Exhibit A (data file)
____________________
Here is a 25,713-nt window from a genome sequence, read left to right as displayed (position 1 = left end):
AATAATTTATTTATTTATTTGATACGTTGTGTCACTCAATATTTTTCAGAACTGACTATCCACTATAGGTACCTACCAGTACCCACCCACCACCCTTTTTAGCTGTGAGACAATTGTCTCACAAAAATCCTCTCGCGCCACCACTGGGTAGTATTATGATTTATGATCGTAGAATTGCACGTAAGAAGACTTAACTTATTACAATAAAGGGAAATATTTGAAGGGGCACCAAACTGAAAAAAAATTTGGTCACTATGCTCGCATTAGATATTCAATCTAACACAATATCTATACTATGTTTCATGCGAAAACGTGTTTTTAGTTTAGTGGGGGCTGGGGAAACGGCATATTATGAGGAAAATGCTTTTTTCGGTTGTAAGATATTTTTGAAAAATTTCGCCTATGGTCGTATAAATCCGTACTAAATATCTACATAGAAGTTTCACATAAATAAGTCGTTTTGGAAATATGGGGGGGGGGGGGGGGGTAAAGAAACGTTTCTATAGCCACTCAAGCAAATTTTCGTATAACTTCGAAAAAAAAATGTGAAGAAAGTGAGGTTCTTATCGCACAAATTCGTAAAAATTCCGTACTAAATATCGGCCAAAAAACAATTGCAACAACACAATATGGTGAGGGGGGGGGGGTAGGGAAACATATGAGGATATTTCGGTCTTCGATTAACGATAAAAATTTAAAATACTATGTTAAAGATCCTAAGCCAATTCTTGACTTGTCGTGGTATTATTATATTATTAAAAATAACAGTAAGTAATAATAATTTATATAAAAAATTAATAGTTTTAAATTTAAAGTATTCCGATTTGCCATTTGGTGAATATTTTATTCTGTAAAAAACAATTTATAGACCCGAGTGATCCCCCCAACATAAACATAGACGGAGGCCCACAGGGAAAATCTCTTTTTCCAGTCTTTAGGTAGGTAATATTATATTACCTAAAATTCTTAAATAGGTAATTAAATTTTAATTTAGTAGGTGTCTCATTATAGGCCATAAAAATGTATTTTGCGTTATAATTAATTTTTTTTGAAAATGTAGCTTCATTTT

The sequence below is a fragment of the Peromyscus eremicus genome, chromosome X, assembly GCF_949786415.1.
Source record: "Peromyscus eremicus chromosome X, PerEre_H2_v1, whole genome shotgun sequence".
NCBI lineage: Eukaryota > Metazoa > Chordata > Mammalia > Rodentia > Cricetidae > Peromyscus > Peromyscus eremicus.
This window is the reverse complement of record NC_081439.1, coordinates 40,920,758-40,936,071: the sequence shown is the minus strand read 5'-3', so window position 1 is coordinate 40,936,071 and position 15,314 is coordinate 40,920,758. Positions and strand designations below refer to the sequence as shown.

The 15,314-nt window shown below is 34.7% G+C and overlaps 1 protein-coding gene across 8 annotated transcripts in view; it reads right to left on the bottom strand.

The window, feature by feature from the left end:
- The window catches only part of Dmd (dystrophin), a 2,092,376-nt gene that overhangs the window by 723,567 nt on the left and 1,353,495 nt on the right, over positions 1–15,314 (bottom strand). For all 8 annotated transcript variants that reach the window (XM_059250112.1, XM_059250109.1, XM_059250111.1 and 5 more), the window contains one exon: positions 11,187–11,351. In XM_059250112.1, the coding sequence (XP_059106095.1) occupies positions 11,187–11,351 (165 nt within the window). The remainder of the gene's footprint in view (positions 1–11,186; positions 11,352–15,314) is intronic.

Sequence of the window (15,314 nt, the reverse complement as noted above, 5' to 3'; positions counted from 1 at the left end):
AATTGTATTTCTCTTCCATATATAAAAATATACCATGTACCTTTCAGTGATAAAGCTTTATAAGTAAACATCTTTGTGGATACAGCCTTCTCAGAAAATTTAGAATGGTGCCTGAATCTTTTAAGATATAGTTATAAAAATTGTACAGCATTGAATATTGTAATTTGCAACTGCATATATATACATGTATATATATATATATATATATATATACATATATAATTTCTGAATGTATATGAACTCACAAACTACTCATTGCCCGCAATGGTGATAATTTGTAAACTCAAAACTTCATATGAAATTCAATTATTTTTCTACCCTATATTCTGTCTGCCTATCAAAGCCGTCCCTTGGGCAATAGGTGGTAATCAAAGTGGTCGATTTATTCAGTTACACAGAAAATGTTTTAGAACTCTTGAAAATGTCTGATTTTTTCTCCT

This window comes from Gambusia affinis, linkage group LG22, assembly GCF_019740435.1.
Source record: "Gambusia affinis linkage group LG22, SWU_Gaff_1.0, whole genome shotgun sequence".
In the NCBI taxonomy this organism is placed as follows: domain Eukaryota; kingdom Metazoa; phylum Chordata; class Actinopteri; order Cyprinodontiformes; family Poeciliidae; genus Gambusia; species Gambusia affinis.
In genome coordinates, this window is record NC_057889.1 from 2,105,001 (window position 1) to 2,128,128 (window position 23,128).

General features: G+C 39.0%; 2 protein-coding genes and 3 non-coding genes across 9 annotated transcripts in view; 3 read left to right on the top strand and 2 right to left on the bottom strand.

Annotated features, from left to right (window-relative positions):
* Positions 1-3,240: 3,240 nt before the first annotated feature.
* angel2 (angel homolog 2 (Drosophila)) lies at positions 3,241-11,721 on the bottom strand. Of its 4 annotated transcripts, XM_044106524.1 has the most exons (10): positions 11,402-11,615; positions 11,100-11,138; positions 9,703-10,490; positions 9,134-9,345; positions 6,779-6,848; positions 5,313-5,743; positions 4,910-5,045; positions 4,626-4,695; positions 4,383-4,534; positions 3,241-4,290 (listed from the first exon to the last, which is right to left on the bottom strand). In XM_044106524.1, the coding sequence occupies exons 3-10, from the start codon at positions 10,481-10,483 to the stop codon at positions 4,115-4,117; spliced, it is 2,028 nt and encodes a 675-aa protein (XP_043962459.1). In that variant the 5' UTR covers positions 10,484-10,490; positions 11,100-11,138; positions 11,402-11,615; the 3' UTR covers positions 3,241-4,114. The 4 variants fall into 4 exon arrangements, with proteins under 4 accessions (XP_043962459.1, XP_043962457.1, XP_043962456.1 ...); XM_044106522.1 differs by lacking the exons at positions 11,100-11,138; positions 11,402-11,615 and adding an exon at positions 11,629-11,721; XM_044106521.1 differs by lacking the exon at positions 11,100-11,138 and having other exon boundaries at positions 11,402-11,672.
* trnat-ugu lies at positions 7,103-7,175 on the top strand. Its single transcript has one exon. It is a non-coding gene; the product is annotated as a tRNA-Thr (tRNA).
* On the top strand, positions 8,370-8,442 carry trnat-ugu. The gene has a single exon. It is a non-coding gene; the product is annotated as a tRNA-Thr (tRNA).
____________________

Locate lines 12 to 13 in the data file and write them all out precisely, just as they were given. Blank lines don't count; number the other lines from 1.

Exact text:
This window comes from Gambusia affinis, linkage group LG22, assembly GCF_019740435.1.
Source record: "Gambusia affinis linkage group LG22, SWU_Gaff_1.0, whole genome shotgun sequence".